Let me be clear; Antwuan Ball, the man at the center of this controversial judge sentencing decision featured in countless articles today, including this one from ABC News, is no angel to be sure. But the devil here is not either.
I was so touched by Antwuan, and later on his wife after I met her, and his and their life journey to get life back on a forward track, that I told his story in some detail in my Inc. Magazine/CEO READ bestselling business book LOVE LEADERSHIP: The New Way to Lead in a Fear-Based World (Jossey-Bass). In other words, I have personal experience with this man, and initially it wasn't of the most positive kind. Furthermore, I am the first one to say "if you are going to do the crime, you must do the time." But redemption and transformation (and empowerment) is ultimately what I am after. Antwuan, the man I met in the Anacostia area of Washington, D.C. several years ago, was a man in my opinion on that particular road called recovery, and I applauded it. I did then, and I do now.
Let me begin by stating the obvious; I do not know the facts of the case, and I am also sure that Mr. Ball did at least "some" of what he has been accused of. The area he grew up in, and the culture he grew up with, almost assured that his record would be stained with what I call "the thug culture," present in many of America's toughest inner-cities. That said, the man I met was clearly focused on straightening up his act and turning his life around. That should not only "count for something," but isn't that what we want from individuals who have made mistakes in our society? Don't we want them to get off of the wrong path, and find a new right one? I felt so strongly about Antwuan Ball and my experience with him that I would have gladly volunteered to give testimony at his trial. I encourage everyone, including the assigned judge and prosecutors, to read what I have to say about Mr. Ball, and what I said about my experience with him, in the pages of Love Leadership. I did not write these words lightly, nor in anyway unaware of how one-day I might be called to re-affirm them. I did, and I do.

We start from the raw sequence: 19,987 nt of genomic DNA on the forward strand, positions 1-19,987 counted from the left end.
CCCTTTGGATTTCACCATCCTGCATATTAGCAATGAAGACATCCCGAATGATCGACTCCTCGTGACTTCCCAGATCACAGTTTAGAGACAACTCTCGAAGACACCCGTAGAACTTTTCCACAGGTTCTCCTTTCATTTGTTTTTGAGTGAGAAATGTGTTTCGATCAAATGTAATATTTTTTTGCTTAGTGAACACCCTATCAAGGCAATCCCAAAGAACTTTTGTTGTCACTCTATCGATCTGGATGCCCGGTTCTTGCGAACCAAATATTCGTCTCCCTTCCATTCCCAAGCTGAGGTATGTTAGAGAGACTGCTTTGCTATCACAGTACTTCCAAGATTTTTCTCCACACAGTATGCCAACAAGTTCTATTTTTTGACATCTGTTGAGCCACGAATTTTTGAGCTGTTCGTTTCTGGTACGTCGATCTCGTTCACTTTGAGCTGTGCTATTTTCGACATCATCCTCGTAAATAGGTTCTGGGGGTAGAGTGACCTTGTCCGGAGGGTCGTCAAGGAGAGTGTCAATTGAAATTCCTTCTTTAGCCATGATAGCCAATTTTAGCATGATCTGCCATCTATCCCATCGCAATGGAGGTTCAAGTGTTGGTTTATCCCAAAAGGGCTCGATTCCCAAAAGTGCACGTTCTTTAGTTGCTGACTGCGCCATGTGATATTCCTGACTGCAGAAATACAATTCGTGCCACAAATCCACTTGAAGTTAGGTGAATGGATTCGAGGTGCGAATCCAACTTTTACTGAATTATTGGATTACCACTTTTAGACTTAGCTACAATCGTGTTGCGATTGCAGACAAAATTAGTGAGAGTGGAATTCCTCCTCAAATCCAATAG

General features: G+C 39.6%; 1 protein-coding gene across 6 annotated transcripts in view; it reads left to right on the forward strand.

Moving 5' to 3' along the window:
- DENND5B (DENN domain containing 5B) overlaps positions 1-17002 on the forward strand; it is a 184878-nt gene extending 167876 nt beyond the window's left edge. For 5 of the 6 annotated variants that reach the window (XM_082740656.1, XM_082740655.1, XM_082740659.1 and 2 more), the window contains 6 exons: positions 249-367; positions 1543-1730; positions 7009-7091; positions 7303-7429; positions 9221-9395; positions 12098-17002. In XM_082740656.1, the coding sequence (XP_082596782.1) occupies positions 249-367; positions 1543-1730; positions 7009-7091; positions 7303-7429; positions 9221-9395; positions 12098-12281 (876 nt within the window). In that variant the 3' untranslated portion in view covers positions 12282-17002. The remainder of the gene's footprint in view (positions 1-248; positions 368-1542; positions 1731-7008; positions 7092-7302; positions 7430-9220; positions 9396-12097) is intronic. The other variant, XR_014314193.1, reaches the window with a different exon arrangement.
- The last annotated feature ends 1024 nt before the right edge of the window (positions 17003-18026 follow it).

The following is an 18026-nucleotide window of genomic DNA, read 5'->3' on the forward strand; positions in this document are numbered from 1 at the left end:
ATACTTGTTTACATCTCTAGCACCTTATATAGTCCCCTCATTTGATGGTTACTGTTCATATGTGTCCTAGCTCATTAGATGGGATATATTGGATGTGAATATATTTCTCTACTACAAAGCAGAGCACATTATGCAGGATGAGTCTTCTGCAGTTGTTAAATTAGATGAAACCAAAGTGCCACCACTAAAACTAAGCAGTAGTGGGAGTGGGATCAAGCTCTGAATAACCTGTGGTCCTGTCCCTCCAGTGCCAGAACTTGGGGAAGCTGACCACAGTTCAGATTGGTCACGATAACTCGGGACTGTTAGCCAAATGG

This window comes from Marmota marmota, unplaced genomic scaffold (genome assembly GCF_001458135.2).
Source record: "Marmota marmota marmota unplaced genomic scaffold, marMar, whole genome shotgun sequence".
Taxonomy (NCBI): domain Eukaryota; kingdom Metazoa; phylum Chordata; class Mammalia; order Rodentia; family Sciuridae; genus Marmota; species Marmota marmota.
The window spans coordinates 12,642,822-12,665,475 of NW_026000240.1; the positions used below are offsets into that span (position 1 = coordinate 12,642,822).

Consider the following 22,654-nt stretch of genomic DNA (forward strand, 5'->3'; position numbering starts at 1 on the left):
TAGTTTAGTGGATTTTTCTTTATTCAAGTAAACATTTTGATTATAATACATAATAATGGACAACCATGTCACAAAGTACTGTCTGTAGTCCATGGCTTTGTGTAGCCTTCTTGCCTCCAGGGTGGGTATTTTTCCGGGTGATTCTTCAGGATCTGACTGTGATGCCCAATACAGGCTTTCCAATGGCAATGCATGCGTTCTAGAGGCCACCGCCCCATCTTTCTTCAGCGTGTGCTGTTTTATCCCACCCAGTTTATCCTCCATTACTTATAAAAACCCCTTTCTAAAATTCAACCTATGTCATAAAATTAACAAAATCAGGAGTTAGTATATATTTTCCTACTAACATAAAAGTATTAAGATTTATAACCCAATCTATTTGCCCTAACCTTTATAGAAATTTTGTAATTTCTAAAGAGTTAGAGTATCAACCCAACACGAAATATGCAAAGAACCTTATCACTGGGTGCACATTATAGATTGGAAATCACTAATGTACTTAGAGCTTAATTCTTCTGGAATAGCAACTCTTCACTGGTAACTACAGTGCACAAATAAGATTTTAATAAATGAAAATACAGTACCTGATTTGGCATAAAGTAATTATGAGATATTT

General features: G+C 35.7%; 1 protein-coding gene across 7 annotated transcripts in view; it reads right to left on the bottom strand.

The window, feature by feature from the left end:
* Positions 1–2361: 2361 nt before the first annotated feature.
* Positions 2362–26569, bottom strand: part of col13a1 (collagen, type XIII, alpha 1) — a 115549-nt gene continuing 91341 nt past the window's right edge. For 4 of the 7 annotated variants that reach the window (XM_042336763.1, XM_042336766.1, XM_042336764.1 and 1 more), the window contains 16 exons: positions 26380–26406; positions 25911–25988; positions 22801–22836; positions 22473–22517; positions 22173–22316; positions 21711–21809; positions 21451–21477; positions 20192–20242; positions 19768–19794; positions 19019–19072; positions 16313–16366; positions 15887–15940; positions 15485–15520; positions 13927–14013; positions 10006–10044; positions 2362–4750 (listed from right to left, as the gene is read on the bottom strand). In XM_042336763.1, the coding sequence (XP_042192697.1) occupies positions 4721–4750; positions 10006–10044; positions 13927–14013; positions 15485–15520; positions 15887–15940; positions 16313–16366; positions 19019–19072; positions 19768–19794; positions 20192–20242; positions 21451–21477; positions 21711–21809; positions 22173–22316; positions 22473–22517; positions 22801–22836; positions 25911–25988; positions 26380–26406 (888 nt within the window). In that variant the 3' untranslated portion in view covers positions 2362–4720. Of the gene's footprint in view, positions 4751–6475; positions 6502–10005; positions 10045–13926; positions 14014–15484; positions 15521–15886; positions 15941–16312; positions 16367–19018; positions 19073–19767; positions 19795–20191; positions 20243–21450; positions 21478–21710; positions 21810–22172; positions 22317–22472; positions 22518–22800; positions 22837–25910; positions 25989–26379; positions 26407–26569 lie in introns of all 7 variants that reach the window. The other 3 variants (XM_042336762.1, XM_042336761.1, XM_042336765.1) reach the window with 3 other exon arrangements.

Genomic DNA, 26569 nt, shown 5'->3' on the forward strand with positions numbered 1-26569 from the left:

In closing, I think what frustrates me most about this case, and cases like it, is how the judicial system appears to simply override the wishes of an empowered Jury. A jury I might add, made up of well intentioned, sober minded American citizens, and not advocates for Mr. Antwuan Ball. We cannot simply side-step the law because we find its conclusion inconvenient to us. if we are to do this, what is the meaning of "the Law of the Land" to begin with? Who is anyone, and respectfully this judge and prosecutor included, to say "I know better than you what is right and wrong?" The man was given judgement by a jury of his and our peers, and that should have been the end of it.
We must be careful how we play God. It is a dangerous sport, and a slippery slope.
Onward with HOPE
John Hope Bryant